Sterilization is a procedure that closes or blocks your fallopian tubes so you can’t get pregnant. (Your tubes are where eggs and sperm meet. If they can’t meet, you can’t get pregnant.) Guys also have a sterilization option—a vasectomy blocks the tubes that carry a man’s sperm. Talk to your doctor to learn more and be sure to ask about state and federal requirements, like age restrictions and waiting periods. View all methods >
Types of Sterilization
For women, Laparoscopy, Mini-laparotomy, and Laparotomy are sterilization procedures that require an incision. Because these methods are surgical, they involve anesthesia. Recovery times vary from 1-2 days to a few weeks.
For men, an incision-based vasectomy takes about 20 minutes. It requires a shot of local anesthetic and then a doctor makes one or two incisions to the scrotum and blocks the tubes so sperm are kept out of his seminal fluid. No sperm, no pregnancy.
Adiana and Essure are procedures for women that do not involve surgery or anesthesia. The fallopian tubes are reached through the vagina, where micro-inserts are placed. These inserts cause scar tissue to grow that will then block the tubes. Recovery is “same-day” and shouldn’t impact normal activities.
The no-scalpel vasectomy method for men involves a tiny puncture that reaches his tubes, where they are then tied off, cauterized, or blocked. There’s no scarring, no stitches, and this procedure is known for healing quite fast without complications.
Before you get sterilized, you need to be absolutely sure you don’t want to have biological children. There’s no getting your tubes “untied.”
No hormone worries
If you don’t want to use a hormonal method, this is one option. Plus, sterilization doesn’t change your body’s natural hormones—they’ll still pump through your body just like they did before.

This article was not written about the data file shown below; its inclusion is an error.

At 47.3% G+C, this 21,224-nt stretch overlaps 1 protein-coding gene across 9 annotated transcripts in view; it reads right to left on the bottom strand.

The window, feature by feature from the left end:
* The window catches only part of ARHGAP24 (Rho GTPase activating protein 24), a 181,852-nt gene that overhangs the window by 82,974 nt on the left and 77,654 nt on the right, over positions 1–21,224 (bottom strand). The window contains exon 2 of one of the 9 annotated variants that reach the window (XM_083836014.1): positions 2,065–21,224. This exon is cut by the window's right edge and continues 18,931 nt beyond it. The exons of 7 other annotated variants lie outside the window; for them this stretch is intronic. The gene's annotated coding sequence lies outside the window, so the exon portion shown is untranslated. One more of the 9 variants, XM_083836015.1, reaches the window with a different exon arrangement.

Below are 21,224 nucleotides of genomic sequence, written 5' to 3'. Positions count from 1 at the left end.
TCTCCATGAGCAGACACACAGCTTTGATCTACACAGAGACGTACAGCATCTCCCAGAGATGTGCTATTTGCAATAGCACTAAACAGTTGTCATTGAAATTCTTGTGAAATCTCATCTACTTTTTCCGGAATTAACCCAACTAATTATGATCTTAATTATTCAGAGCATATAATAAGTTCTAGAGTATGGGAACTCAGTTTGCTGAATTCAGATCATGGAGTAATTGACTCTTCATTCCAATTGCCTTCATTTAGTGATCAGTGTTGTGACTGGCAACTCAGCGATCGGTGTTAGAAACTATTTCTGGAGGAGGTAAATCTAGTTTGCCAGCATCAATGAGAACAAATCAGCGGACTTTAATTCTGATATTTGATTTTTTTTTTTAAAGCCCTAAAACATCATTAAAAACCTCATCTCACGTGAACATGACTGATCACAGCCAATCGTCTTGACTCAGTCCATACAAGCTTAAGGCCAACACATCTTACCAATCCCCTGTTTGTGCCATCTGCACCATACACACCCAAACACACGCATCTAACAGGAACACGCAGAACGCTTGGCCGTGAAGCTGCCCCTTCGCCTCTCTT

If pregnancy would be harmful to your health
If there’s a medical reason why you shouldn’t get pregnant, sterilization might be a good way to go.
Hereditary illness or disability
Some people have genes they don’t want to pass along to their kids.
Your family’s big enough
Maybe you and your partner have had enough kids already.
Sterilization—especially the incision options—
can be expensive,but once it’s done you’ll never have to spend another dime on birth control (although a barrier method is still required when STIs are a concern).
- With Medicaid: Free or small co-pay
- With insurance: $0. Great news. Preventive health services like birth control are covered for no additional charge now.
- Without insurance: $1,500-$12,000.
- Payment assistance: Some hospitals and health centers may offer assistance to women who don’t earn a lot of money (but make too much to qualify for Medicaid). Contact the women’s health departments at nearby hospitals or check with your local family planning health centers and find out if they offer free or low-cost sterilizations.
How to Use It
There are a few different sterilization methods
available today, and they fall into two camps: Incision methods (you go under the scalpel) and non-incision methods (no cuts).